The mountain gorilla is a little smaller and lighter than Grauer’s gorilla, but still heavier and larger than the western lowland gorilla and the Cross River gorilla. Males are much bigger than females. A fully grown male eastern gorilla characteristically weighs 140 to 205.5 kg (309–453 lb) and stands 1.7 m (5.6 feet) upright and a female typically weighs between 90 to 100 kg (200–220 lb) and stands 1.5 m (4.9 feet) tall. The tallest silverback recorded was a 1.95-metre (6.4 feet) individual shot in Alimbongo, northern Kivu in May 1938. The weightiest gorilla recorded was a 1.83-metre (6.0 feet) silverback shot in Ambam, Cameroon, which weighed 267 kilograms (589 lb), though the latter area is the territory of the western gorilla, extremely distanced from that of the eastern gorilla.

Distribution and Ecology of the Eastern Gorilla

The Mountain gorillas are classified to the mountain forest and subalpine forest of eastern Democratic Republic of the Congo (DRC), southwestern Uganda and North Eastern Rwanda. Grauer’s gorilla dwell across the woodlands of the Albertine Rift in eastern DRC.

The Eastern gorillas are herbivorous, with a heavily greenery based diet as a result of lack of accessible fruit in their territories. They have smaller home ranges than western gorillas as vegetation is more abundant than fruit. They are daylight but the majority of searching occurs in the morning and late afternoon. At night, they construct nests by folding over vegetation, usually on the ground.


Eastern gorillas live in stable, cohesive family groups, led by a leading silverback male. Eastern gorillas have a habit of having larger group sizes than their western relatives, numbering up to 35 members. There is no different breeding period and the females produce only once every 3 to 4 years due to the long period of maternal care and a pregnancy period of 8.5 months. Newborn gorillas happen to have greyish-pink skin and can crawl after 9 weeks; they are not fully weaned until 3.5 years. Males defend their females and progeny using their large size in threatening displays involving charging and chest-beating.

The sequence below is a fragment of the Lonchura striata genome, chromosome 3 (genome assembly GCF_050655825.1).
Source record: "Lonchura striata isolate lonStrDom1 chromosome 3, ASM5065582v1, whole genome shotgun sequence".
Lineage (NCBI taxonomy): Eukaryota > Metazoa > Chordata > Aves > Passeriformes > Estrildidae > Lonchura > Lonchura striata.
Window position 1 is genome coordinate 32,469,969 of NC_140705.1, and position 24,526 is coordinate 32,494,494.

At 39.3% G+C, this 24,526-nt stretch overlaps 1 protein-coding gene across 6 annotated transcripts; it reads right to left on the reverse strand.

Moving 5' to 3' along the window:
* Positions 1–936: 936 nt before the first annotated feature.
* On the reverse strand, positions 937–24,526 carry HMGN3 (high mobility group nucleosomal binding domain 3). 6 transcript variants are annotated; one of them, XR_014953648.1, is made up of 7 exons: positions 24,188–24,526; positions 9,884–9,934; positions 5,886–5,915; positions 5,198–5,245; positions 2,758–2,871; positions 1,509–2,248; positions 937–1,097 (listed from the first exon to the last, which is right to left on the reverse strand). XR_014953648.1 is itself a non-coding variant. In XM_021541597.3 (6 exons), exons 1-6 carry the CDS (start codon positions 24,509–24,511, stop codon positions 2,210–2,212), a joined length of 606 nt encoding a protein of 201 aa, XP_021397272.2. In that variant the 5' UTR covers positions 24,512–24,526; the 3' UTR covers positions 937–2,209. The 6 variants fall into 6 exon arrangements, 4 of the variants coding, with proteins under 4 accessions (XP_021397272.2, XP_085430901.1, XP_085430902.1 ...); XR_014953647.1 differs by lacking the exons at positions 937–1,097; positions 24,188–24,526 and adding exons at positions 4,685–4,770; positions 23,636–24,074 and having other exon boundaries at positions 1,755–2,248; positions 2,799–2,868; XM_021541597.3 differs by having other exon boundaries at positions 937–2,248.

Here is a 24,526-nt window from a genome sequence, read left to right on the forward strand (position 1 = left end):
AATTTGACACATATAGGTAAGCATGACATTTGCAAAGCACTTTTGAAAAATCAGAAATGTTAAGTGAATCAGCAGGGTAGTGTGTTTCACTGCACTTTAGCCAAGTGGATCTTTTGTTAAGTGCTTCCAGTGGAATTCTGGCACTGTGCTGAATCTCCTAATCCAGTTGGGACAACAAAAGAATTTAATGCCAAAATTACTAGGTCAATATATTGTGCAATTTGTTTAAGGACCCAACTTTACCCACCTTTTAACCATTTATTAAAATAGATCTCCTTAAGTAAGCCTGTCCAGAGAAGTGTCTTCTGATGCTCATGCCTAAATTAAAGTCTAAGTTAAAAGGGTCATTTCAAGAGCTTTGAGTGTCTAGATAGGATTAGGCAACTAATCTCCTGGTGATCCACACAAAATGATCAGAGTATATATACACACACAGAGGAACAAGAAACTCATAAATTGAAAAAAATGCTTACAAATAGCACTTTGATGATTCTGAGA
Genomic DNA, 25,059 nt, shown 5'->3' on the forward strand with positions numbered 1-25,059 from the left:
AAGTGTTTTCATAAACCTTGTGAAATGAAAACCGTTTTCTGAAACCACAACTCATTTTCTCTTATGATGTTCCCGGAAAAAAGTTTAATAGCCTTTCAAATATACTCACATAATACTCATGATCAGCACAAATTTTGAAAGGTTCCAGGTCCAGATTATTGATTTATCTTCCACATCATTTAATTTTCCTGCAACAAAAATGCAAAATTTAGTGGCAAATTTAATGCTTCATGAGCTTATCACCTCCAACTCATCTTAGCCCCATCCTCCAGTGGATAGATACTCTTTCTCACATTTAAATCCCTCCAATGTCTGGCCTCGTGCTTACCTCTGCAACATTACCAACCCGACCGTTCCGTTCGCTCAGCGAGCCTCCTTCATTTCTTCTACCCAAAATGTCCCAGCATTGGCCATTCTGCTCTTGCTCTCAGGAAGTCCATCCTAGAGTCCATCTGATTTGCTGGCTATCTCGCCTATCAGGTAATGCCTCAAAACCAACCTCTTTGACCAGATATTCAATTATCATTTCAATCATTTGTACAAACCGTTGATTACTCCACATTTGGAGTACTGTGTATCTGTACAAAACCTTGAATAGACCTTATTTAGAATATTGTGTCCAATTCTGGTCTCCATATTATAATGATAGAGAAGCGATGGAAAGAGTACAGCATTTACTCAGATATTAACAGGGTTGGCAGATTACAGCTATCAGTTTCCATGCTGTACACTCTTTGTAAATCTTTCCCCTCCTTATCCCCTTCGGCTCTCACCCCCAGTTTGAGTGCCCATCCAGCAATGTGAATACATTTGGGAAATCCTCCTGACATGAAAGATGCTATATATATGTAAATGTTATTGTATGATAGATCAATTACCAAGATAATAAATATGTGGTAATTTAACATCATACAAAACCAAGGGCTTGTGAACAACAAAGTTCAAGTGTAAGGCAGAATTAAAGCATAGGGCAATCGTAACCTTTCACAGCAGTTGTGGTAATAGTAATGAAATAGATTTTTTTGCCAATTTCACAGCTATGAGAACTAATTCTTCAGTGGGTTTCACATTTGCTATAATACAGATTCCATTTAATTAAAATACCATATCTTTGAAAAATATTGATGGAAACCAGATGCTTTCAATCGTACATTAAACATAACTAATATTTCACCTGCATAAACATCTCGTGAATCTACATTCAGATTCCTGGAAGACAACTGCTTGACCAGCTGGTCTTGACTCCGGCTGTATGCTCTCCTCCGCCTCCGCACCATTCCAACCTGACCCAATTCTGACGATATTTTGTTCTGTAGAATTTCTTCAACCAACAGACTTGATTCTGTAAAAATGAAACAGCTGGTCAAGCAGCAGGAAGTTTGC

Conservation status of Eastern Gorilla

The eastern gorilla has become progressively threatened ever since the 1990s, and the species was recorded as disparagingly in danger of extinction in September 2016 as its population persistently diminished. Prime intimidations to the eastern gorilla include habitat devastation for residential, money-making and agronomic purposes, habitat destruction caused by transportation corridors and resource extraction and diseases. Between the years 1996 and 2016, the eastern gorilla reduced in numbers by over 70% and by 2016, the total population was predictable around less than 6,000. An exemption to this abating development is the mountain gorilla. Basing to the most latest approximations, there are roughly 1,004 mountain gorillas, and their numbers continue to grow steadily.

In some national parks, trekking mountain gorillas is a widespread tourist activity. The gorilla national parks comprise of Volcanoes National Park in Rwanda, Virunga National Park in the Democratic Republic of the Congo plus Mgahinga Gorilla National Park and Bwindi Impenetrable National Park in Uganda. Whereas ecotourism can advantage gorilla populations by making revenue for conservation efforts, there is worry that continued exposure to human beings will put gorillas at bigger threat of contracting zoonotic sicknesses. Researches have revealed that habituated eastern gorillas, mainly those that leave conservation zones to search for food in neighboring societies, have upper disease rates compared to their unhabituated equivalents, with proximate humans and livestock as the probable bases of spread.

Unlike the western gorilla, there are few eastern gorillas living in the zoos. The Antwerp Zoo is the only zoological confinement place outside the native range of the species that has eastern gorillas. Outside the natural range, the mountain gorilla is not at all held in detention. Small groups comprising of faunas repossessed from rustlers are reserved in the Democratic Republic of Congo.